Senator Patty Murray has worked to build awareness and increase
funding to address the medical needs of women. Murray's own life
experience as an educator, a working mother of two children, a
grandmother, and a caregiver for her parents have given her a unique
perspective on the challenges women face in obtaining medical care.
In her years in the Senate, Murray has fought to ensure women
have access to the care they need, increased screening and treatment
options for breast and cervical cancer, and worked to promote equity in
Senator Murray has been honored as a “Leader in Women's
Health” by the Women Legislators' Lobby and Wyeth-Ayerst Laboratories.
In addition, the American College of Obstetricians and Gynecologists
honored Murray with a “Public Service Award” and she has received the
National Family Planning and Reproductive Health Association’s
“Distinguished Public Servant Award.”
Expanding Health Care Access for Low-Income Women
There are serious challenges facing our country when it
comes to health care. Low-income women and their families in particular
face tremendous challenges accessing needed care. Census data shows
that one in five women of childbearing age are uninsured, and at least
one in eight pregnant women are uninsured. Lack of insurance leads to
increased health complications, including complications during
pregnancy. Senator Murray has also been working to increase coverage of
low-income women and newborns.
Opposing Cuts in Medicaid and Medicare
For many low-income women, Medicaid and Medicare are
critical safety nets. Medicaid finances over one-third of all births in
the U.S. and accounts for over half of all publicly-funded family
planning services. Senator Murray has been a longtime champion of
Medicaid and Medicare and has fought attempts to cut funding for these
- In 2008, Senator Murray supported legislation that
imposed a moratorium on Medicaid regulations that would have cut
funding to states and health care providers by $15-$21 billion
over the next five years.
- In 2007, Murray successfully fought suggested
cuts that would have cut $80 billion from Medicare and Medicaid
over the next five years.
- In 2006, Senator Murray fought efforts to cut these
programs by $10 billion over the next five years. Unfortunately,
Congress passed these cuts, which will reduce the affordability
and accessibility of health care for low-income Americans.
- Murray has also fought the Administration's plans to
block grant Medicaid, which would dismantle the health care
safety net that women and their families rely on. Scaling back
these programs seriously threatens the health care safety net for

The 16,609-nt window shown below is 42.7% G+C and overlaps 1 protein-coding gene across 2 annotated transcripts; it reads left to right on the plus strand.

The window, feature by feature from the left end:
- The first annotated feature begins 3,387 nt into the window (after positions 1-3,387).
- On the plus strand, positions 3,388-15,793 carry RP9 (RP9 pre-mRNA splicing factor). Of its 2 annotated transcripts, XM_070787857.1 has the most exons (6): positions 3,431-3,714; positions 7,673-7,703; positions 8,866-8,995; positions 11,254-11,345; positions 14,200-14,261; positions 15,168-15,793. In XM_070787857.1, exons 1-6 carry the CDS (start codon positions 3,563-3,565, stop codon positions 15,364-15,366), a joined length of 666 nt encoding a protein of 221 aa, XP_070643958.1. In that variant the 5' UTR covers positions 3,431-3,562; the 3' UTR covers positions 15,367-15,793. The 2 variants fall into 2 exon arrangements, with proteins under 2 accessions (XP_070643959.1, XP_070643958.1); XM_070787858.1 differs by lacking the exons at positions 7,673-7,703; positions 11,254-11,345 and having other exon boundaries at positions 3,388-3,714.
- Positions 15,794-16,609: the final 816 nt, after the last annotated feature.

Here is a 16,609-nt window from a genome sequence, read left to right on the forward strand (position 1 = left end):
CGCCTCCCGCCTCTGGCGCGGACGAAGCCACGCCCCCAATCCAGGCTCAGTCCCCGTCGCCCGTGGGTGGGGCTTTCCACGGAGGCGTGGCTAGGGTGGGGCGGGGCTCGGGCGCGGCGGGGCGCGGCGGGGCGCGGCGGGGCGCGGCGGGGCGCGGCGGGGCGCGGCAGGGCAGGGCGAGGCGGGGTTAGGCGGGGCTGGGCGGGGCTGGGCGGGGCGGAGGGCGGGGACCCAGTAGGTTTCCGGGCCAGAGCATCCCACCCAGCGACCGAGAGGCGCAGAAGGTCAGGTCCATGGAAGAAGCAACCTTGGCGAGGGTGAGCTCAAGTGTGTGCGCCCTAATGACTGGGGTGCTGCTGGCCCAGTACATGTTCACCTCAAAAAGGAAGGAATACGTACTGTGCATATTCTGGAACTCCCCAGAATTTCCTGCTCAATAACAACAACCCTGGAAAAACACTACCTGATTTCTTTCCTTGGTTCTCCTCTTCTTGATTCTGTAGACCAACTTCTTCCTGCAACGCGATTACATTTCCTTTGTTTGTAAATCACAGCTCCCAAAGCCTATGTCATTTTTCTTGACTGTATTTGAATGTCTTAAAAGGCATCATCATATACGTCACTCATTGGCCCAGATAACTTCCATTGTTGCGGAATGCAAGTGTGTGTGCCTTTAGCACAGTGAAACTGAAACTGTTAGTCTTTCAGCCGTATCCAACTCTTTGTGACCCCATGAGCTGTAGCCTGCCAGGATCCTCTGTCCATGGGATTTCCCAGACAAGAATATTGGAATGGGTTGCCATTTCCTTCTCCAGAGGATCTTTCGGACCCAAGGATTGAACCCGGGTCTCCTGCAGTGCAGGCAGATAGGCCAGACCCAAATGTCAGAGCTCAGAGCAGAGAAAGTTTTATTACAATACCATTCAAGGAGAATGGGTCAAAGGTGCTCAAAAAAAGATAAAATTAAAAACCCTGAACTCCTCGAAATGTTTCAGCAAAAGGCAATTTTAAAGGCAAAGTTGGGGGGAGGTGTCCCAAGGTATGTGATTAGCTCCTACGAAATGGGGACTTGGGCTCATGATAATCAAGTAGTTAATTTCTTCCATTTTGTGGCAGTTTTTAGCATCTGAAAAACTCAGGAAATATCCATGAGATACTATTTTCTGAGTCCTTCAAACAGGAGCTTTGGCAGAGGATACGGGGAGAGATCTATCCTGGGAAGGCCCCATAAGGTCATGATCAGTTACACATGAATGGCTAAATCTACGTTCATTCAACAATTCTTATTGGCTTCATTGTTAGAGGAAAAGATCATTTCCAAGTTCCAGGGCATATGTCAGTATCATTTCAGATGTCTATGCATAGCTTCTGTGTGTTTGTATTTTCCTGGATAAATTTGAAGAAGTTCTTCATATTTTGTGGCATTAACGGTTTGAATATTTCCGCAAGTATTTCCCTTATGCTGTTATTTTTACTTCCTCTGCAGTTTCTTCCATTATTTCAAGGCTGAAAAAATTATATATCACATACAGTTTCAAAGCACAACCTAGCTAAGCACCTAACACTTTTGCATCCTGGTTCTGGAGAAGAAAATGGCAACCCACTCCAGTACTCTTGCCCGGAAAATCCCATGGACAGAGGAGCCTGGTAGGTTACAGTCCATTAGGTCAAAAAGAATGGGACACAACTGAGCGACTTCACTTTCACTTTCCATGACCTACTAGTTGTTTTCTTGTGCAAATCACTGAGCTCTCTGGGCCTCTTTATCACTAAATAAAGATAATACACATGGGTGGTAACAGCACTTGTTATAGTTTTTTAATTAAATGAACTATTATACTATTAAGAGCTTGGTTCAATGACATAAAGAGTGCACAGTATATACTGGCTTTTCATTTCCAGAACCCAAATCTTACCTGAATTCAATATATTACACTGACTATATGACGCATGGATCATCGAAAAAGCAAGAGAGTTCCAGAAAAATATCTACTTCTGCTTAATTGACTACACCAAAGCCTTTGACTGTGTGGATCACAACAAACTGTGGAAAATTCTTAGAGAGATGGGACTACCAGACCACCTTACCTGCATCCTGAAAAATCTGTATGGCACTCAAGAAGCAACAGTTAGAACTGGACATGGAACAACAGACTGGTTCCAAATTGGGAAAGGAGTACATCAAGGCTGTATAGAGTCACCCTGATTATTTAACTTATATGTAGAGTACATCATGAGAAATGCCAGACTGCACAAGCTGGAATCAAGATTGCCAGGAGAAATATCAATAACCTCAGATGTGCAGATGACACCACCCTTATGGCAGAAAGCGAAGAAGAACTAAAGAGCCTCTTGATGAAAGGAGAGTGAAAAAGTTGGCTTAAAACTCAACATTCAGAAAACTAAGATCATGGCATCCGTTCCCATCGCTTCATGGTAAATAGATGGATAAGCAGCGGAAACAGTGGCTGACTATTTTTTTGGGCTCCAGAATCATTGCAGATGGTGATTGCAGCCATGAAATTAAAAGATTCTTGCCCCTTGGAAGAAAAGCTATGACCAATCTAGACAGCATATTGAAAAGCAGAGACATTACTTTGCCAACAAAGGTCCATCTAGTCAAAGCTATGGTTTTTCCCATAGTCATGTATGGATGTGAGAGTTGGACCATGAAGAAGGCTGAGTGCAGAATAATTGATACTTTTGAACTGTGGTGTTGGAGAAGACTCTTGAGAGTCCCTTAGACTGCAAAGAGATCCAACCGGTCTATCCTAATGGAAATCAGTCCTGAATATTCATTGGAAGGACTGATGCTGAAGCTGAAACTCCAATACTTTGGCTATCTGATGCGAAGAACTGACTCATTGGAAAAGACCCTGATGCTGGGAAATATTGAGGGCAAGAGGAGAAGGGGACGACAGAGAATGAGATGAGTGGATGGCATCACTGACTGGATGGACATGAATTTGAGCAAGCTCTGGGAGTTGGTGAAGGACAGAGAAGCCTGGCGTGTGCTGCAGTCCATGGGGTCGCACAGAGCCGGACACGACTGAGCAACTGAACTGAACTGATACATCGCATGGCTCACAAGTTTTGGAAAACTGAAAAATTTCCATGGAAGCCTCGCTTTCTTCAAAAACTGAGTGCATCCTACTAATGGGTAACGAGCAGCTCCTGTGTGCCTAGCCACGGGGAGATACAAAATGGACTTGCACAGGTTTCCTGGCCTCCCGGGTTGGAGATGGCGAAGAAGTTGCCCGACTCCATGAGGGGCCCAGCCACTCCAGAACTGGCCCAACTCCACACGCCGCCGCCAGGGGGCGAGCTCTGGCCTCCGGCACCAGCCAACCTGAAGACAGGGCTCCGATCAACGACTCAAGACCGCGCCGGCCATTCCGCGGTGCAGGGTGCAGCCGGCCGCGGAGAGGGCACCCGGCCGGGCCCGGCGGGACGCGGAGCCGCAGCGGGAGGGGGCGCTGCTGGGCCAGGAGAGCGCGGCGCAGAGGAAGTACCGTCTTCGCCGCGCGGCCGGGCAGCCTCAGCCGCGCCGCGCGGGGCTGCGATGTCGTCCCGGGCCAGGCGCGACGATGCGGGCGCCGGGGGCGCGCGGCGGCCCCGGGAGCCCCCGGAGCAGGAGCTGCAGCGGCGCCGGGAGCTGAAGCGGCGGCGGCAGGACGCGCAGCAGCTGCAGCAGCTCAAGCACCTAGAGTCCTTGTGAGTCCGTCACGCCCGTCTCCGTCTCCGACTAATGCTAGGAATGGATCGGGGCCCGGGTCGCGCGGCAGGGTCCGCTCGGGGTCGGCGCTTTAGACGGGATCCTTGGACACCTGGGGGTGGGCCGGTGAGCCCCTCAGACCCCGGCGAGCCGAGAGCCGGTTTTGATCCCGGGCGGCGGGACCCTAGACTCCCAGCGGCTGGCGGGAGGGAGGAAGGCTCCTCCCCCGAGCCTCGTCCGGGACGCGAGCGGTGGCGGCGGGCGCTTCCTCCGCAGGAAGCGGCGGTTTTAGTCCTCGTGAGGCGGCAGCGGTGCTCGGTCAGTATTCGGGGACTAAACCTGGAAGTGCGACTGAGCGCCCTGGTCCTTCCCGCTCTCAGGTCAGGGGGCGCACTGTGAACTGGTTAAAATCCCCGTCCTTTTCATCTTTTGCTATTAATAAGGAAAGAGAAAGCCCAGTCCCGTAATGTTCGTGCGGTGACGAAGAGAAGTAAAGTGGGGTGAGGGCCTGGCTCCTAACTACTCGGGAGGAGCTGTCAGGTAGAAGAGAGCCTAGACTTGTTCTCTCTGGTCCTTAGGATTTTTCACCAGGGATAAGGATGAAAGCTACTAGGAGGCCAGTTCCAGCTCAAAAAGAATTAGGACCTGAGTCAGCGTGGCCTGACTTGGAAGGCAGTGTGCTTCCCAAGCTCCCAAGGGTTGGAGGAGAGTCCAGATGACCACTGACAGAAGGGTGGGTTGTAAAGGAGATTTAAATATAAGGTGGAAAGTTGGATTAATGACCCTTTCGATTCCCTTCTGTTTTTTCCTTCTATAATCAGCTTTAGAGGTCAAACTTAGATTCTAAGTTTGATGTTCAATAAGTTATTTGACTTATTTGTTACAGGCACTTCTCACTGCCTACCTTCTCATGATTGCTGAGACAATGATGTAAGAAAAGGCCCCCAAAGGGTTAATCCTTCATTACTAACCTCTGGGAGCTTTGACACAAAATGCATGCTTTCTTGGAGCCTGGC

millions of women and their families.
Working to Increase Women’s Health Care Coverage
Senator Murray has been working to increase coverage of
low-income pregnant women and newborns.
- In 2009, after multiple attempts, Senator Murray
helped pass a renewed CHIP bill. This bill extends health
insurance coverage to almost 10 million children – up from the 6 million
children currently covered.
- In 2007, she fought for legislation that would have
strengthened CHIP by increasing funding by $35 billion over five
years, expanding health insurance to an additional 3.8 million
low-income children and children of middle class families that
cannot afford care.
- She is a cosponsor of the “Start Healthy, Stay
Healthy Act,” which would give states new options to cover
low-income pregnant women under Medicaid and the State Children’s
Health Insurance Program (SCHIP).
- In 2003, Senator Murray lead the fight for an SCHIP
“fix” for Washington state. This fix provided an additional $24
million for low-income women and their families.
- Murray has also consistently supported legislation
to expand eligibility for children under Medicaid and SCHIP.
Fighting Breast and Cervical Cancer By Increasing
Funding for Screening, Treatment and Research
This year in the U.S., over 200,000 women will be diagnosed
with breast cancer, and nearly 40,000 women will die from this
devastating disease. Many of these deaths could be prevented with early
detection. Senator Murray believes that it is critical for the federal
government to support increased funding for screening, treating and
ultimately curing this disease.
- Senator Murray has successfully increased funding
for the Center for Disease Control and Prevention's (CDC) breast
and cervical cancer screening program for uninsured, low-income